Review: Minnesota Orchestra performs first full symphony in months at Orchestra Hall, with no audience

Posted on: December 1, 2020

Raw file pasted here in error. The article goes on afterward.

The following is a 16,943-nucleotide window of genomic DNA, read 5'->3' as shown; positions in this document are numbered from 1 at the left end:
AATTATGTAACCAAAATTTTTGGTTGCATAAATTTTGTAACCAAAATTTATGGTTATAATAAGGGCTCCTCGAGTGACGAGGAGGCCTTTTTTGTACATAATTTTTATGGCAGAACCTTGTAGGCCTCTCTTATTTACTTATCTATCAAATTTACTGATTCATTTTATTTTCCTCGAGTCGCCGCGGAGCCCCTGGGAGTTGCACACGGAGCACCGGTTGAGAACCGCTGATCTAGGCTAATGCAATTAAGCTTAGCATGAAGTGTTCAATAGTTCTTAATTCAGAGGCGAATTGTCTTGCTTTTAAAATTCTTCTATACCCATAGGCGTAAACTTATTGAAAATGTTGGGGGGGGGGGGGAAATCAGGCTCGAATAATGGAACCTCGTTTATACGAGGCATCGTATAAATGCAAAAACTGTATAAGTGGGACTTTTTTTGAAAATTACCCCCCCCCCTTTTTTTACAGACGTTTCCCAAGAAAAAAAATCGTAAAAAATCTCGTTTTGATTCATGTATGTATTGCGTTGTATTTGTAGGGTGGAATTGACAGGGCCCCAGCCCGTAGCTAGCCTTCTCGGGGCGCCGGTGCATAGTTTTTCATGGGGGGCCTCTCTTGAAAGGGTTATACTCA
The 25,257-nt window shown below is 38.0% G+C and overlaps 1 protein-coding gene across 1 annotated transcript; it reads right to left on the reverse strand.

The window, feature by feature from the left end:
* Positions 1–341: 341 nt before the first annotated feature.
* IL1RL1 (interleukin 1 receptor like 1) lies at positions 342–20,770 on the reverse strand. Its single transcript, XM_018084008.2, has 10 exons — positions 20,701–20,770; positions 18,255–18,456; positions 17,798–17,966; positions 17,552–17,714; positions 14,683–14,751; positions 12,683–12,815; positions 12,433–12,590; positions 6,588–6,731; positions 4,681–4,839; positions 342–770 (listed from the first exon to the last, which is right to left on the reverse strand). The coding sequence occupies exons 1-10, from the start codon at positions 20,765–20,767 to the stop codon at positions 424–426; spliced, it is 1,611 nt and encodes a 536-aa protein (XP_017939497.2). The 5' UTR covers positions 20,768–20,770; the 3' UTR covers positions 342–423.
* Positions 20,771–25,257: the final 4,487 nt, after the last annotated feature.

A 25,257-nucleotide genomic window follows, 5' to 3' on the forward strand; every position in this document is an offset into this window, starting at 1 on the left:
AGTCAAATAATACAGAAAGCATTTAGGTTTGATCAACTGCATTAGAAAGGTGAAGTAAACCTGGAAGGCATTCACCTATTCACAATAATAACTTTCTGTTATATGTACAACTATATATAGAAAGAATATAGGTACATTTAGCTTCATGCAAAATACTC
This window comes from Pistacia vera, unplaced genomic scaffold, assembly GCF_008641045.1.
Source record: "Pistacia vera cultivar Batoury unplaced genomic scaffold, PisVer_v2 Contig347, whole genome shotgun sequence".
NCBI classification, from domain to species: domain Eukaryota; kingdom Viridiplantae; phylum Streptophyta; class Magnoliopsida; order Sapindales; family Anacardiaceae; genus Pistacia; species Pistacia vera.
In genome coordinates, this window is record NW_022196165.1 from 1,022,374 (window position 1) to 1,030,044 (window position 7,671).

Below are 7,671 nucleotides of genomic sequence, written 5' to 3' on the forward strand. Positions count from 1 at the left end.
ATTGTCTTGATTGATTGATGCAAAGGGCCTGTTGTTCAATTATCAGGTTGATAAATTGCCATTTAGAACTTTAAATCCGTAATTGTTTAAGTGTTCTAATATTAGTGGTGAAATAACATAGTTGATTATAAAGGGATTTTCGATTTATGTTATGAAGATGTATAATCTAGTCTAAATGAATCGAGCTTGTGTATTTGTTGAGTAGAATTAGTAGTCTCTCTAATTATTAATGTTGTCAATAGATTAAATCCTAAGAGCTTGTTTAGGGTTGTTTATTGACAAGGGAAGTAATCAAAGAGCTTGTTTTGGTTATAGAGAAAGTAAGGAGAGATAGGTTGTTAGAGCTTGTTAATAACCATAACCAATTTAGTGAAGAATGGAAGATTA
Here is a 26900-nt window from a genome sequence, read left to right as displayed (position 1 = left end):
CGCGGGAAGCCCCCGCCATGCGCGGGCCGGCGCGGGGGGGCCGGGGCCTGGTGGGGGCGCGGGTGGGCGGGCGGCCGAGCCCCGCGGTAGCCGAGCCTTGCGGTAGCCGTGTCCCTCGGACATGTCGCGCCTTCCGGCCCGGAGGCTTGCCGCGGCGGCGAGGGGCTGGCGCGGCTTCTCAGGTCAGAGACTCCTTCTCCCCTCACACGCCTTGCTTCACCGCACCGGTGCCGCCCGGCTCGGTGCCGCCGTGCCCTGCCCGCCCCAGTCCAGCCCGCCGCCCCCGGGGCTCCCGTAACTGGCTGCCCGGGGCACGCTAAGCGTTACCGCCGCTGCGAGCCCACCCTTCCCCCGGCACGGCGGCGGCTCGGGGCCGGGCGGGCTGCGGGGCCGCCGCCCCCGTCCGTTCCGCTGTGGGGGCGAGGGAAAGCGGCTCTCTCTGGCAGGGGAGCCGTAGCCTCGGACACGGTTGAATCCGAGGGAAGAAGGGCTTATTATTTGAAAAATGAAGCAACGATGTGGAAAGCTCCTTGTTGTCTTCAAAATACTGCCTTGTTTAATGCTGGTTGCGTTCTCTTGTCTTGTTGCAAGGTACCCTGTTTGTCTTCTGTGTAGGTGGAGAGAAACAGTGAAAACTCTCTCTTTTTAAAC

“COVID testing, weeklong quarantines, face masks and an 8-foot extension of the platform to enable social distancing between the players. These are the exceptional measures required to make a Minnesota Orchestra concert happen in the coronavirus era,” writes Terry Blain in Wednesday’s (11/25) Star Tribune (Minneapolis). At Friday’s concert, “There was no audience present—the concert was broadcast live on TPT-MN, Minnesota Public Radio and the orchestra’s website…. There were things to celebrate, not least the orchestra’s first performance of a symphony since March. Social distancing math allowed only 42 players onstage [at Orchestra Hall], perfect for Beethoven’s First Symphony, led by the orchestra’s former associate conductor William Eddins, [who] elicited a performance that thrillingly combined trenchancy with a pronounced feeling for the music’s many moments of lyricism and lightness…. The hourlong program [also featured] a string quartet by U.K.-based Jamaican composer Eleanor Alberga … played for all its worth by violinists Natsuki Kumagai and Catherine Schubilske, violist Gareth Zehngut and cellist Silver Ainomäe…. In Ravel’s Introduction and Allegro, principal harp Marguerite Lynn Williams’s playing … was mellifluously measured and seductive, with principal flute Adam Kuenzel and clarinetist Timothy Zavadil among the cast of six supporting players.”